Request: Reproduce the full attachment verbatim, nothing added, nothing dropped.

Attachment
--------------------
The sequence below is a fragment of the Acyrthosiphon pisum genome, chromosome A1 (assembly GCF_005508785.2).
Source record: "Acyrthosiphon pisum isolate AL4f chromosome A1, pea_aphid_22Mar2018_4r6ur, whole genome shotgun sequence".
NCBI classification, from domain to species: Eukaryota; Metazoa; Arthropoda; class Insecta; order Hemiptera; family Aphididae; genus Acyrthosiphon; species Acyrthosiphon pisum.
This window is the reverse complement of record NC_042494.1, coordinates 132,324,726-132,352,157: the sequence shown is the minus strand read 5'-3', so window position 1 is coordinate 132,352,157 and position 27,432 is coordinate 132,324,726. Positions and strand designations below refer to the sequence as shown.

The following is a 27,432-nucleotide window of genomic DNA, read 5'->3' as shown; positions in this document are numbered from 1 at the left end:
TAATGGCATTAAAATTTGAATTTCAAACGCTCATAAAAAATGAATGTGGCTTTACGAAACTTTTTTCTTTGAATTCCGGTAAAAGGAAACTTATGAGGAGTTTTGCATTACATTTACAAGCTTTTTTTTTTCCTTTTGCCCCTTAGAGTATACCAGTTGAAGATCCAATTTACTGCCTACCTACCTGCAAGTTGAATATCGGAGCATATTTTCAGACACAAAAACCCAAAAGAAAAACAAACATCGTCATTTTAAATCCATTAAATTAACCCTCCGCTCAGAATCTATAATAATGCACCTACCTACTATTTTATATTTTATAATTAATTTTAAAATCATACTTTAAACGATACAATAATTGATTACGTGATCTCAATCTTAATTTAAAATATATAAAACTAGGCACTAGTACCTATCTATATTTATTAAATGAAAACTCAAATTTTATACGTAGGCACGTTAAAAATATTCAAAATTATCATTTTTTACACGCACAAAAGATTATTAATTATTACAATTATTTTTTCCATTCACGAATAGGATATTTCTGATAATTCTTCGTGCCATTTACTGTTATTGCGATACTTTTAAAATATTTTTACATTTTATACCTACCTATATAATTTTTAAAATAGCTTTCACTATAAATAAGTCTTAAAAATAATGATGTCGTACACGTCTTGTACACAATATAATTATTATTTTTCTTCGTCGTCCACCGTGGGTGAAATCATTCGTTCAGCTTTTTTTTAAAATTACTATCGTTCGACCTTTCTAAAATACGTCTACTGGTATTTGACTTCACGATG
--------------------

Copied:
The sequence below is a fragment of the Acyrthosiphon pisum genome, chromosome A1 (assembly GCF_005508785.2).
Source record: "Acyrthosiphon pisum isolate AL4f chromosome A1, pea_aphid_22Mar2018_4r6ur, whole genome shotgun sequence".
NCBI classification, from domain to species: Eukaryota; Metazoa; Arthropoda; class Insecta; order Hemiptera; family Aphididae; genus Acyrthosiphon; species Acyrthosiphon pisum.
This window is the reverse complement of record NC_042494.1, coordinates 132,324,726-132,352,157: the sequence shown is the minus strand read 5'-3', so window position 1 is coordinate 132,352,157 and position 27,432 is coordinate 132,324,726. Positions and strand designations below refer to the sequence as shown.

The following is a 27,432-nucleotide window of genomic DNA, read 5'->3' as shown; positions in this document are numbered from 1 at the left end:
TAATGGCATTAAAATTTGAATTTCAAACGCTCATAAAAAATGAATGTGGCTTTACGAAACTTTTTTCTTTGAATTCCGGTAAAAGGAAACTTATGAGGAGTTTTGCATTACATTTACAAGCTTTTTTTTTTCCTTTTGCCCCTTAGAGTATACCAGTTGAAGATCCAATTTACTGCCTACCTACCTGCAAGTTGAATATCGGAGCATATTTTCAGACACAAAAACCCAAAAGAAAAACAAACATCGTCATTTTAAATCCATTAAATTAACCCTCCGCTCAGAATCTATAATAATGCACCTACCTACTATTTTATATTTTATAATTAATTTTAAAATCATACTTTAAACGATACAATAATTGATTACGTGATCTCAATCTTAATTTAAAATATATAAAACTAGGCACTAGTACCTATCTATATTTATTAAATGAAAACTCAAATTTTATACGTAGGCACGTTAAAAATATTCAAAATTATCATTTTTTACACGCACAAAAGATTATTAATTATTACAATTATTTTTTCCATTCACGAATAGGATATTTCTGATAATTCTTCGTGCCATTTACTGTTATTGCGATACTTTTAAAATATTTTTACATTTTATACCTACCTATATAATTTTTAAAATAGCTTTCACTATAAATAAGTCTTAAAAATAATGATGTCGTACACGTCTTGTACACAATATAATTATTATTTTTCTTCGTCGTCCACCGTGGGTGAAATCATTCGTTCAGCTTTTTTTTAAAATTACTATCGTTCGACCTTTCTAAAATACGTCTACTGGTATTTGACTTCACGATG